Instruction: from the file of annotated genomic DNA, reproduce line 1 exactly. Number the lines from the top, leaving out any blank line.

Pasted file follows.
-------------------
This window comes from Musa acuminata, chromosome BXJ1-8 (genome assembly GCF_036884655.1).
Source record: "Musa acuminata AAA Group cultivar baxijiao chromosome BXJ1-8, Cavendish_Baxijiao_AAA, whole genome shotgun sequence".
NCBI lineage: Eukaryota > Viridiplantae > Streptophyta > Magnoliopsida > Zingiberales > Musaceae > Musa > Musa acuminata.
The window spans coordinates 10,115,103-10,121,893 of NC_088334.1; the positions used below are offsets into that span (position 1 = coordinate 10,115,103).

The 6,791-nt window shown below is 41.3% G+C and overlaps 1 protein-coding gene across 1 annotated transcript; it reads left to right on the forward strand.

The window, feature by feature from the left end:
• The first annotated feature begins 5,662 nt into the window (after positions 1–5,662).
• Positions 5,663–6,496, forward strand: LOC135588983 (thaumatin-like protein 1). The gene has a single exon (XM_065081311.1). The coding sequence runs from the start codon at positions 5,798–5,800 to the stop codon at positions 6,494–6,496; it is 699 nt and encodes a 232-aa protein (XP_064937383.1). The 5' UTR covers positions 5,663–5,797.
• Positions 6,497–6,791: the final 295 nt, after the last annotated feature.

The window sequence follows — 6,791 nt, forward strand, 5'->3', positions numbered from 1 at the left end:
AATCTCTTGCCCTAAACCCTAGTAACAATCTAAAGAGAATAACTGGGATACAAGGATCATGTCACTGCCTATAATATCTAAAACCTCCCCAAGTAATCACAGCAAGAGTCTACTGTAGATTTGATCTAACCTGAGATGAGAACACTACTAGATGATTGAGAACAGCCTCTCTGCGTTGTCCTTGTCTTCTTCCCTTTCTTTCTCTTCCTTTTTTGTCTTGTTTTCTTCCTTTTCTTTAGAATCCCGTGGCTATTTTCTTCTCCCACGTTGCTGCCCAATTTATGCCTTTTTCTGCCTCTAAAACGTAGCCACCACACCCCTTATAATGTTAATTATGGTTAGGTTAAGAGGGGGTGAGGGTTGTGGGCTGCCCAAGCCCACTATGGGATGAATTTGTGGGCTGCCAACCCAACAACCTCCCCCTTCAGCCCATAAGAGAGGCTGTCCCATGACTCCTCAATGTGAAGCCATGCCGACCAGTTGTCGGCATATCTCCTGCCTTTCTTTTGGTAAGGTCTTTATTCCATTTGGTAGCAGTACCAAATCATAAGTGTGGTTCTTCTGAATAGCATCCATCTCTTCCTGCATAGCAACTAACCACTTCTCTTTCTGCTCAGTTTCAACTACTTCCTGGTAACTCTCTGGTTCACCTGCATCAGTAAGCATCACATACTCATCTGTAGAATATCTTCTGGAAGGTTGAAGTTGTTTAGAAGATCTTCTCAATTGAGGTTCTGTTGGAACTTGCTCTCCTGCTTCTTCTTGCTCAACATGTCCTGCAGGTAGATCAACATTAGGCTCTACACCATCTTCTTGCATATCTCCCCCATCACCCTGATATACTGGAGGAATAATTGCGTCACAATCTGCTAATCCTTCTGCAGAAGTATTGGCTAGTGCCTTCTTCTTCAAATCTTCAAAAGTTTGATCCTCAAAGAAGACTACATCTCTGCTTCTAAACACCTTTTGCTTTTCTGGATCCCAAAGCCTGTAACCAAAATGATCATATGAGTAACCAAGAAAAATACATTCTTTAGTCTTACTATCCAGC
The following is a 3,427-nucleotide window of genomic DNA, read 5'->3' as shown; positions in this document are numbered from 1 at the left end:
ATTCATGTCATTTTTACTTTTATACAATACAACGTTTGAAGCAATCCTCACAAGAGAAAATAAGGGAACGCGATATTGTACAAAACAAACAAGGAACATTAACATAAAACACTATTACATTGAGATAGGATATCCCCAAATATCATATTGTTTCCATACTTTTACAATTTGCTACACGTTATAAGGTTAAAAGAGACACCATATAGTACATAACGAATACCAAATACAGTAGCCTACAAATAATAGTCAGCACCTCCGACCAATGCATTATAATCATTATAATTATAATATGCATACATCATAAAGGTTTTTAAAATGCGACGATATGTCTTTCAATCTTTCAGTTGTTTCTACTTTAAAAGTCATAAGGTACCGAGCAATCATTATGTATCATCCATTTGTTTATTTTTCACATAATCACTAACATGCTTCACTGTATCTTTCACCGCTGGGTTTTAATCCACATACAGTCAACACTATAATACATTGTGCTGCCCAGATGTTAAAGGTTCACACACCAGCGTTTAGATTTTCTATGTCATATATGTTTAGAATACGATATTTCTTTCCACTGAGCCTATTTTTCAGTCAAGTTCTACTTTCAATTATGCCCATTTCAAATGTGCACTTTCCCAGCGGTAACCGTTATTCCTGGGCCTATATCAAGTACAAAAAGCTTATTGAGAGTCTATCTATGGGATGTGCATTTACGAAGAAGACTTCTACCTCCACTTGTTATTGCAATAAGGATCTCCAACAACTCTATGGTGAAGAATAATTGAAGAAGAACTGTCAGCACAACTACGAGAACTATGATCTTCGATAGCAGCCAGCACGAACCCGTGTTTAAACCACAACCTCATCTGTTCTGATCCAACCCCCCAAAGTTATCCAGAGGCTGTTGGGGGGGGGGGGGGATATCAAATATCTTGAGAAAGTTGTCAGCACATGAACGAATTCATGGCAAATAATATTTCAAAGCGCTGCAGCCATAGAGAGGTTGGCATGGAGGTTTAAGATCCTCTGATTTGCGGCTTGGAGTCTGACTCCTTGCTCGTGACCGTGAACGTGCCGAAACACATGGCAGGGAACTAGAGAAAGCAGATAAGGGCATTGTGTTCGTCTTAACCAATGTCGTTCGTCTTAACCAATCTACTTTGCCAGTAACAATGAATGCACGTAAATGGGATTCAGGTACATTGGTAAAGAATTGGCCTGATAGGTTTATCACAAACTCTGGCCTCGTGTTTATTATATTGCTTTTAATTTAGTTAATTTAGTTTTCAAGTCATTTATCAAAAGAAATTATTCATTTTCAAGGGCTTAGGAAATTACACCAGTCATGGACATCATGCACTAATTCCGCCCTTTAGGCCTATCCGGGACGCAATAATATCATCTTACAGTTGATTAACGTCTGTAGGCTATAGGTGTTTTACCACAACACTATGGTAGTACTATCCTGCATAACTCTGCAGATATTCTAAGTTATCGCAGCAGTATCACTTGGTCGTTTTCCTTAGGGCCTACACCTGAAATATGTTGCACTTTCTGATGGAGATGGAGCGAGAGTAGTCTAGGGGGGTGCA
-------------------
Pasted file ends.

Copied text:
This window comes from Musa acuminata, chromosome BXJ1-8 (genome assembly GCF_036884655.1).